Yesterday I decorated the bikes...
... and peddled off to ride with BikeMontclair in the Montclair Fourth of July parade. Kindly notice we support Keep Kids Alive Drive 25.
Pam's and Katherine's Trekking socks came along for the ride (see them perched on my saddle), but I didn't attempt any extreme knitting or spindling, as taking pix while riding one-handed was quite enough of a challenge. I was by no means the only one-handed rider in the group: some came prepared for any weather and others were forever blowing bubbles.
Nor was BikeMontclair the only human-powered vehicle unit. The Wheelmen (and women) did graceful trick riding on their antique-style bicycles. The two guys on the left were visiting from Germany (notice the flag on the handlebars). Michael is wearing a modern version what was probably the first bicycle helmet; similarly, his bike is antique in style, but made of modern high tech materials.
There also was a unit of Trikke cambering scooters. One makes them go by swiveling the handlebars. It's a terrific upper body workout and yet some people with bad backs find they can tolerate a Trikke better than a bicycle.
There was a skateboard unit, too, but they went by 'way too fast for a photo.
The parade included the usual assortment of national and local pols, both reds and blues. Here's Sen. Bob Menendez and Rep. Bill Pascrell (face obscured by waving hand), both up for re-election. (Also, in the background, a LYS!)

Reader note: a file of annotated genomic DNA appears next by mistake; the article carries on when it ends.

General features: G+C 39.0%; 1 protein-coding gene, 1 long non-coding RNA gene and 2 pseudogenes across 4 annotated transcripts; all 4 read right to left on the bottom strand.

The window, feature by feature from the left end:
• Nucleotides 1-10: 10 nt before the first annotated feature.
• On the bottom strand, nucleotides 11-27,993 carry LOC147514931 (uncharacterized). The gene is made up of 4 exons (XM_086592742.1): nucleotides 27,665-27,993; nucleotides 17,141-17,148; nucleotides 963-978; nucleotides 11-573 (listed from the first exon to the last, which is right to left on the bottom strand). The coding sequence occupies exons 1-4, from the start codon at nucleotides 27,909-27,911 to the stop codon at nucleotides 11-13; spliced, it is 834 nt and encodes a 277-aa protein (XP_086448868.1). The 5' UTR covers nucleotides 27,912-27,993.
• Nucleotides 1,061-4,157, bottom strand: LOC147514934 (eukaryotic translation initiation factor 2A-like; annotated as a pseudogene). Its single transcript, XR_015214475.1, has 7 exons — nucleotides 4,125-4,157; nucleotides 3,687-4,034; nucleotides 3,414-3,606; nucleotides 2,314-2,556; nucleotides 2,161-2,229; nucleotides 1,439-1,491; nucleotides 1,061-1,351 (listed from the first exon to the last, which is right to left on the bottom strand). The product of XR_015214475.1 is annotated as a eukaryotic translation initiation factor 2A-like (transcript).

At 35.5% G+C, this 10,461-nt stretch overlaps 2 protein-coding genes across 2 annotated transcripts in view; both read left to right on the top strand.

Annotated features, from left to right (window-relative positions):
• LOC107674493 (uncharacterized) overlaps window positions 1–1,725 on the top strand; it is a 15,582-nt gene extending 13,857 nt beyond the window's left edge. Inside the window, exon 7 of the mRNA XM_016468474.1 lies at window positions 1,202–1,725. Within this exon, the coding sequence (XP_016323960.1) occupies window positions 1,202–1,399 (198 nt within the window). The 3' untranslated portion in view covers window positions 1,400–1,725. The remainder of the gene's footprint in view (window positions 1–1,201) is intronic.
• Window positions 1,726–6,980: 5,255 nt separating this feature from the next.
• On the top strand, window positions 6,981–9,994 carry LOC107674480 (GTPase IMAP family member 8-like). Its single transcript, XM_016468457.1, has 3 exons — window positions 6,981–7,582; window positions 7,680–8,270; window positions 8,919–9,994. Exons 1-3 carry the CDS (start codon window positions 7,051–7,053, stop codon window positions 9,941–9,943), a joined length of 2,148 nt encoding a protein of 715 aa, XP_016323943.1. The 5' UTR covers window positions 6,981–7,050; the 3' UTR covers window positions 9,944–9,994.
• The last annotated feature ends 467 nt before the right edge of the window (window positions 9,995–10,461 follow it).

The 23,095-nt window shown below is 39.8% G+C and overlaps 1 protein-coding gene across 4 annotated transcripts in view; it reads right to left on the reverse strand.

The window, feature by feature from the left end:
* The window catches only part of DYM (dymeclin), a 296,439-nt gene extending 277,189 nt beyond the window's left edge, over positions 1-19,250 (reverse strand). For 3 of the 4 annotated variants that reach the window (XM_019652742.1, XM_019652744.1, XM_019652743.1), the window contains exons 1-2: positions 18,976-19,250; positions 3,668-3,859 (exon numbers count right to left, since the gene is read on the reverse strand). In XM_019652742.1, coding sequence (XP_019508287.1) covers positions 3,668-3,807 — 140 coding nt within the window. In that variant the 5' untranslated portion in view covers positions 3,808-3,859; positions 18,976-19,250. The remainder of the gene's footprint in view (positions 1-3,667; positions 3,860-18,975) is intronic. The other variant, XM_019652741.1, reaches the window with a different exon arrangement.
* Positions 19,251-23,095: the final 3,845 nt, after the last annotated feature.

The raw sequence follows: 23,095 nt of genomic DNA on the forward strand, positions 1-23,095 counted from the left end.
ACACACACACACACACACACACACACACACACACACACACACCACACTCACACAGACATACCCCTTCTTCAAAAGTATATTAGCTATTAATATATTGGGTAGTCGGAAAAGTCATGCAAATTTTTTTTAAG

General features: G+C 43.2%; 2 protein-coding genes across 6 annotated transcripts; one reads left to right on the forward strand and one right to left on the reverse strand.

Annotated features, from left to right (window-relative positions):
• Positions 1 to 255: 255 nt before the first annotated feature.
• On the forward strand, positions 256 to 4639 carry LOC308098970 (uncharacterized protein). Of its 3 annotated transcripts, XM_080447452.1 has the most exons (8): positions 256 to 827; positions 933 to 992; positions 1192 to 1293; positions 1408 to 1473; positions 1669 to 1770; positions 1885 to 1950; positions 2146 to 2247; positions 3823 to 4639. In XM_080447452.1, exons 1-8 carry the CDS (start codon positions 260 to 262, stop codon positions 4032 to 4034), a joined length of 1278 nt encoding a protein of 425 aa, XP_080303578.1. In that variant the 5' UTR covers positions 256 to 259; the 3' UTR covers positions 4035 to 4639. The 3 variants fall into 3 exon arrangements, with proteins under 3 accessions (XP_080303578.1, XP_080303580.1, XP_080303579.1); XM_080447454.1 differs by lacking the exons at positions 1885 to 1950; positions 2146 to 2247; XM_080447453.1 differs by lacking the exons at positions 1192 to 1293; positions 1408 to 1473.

The socks wanted to pose with them, but they were marching rather than pressing the flesh, so there was no opportunity. Besides, Officer John was watching. Guess why he's smiling like that.
There were peace marchers and military units, bands and floats, beauty queens and activists. Among my faves were the Toni's Kitchen food pantry unit, whose human-powered vehicles were shopping carts...
... the Terry's Serendipity Café spoken word unit (how can one not like a poetry marching unit?)...
... the Mexican dance unit, which kept shouting, "¡BRIO!" (yes, it was hot and they were hot, too)...
... and the Montclair Art Museum unit.
There were a bunch of commercial floats, too, including the Applegate Farm ice cream float (teehee), beloved of all cyclists. Oral history claims the old farmhouse (Exit 151) was a station on the Underground Railroad.
The predicted heavy thundershowers didn't rain on the parade, they held off until the afternoon barbecues, then cleared up in time for fireworks. Roundabout Exit 151 it was a glorious 4th.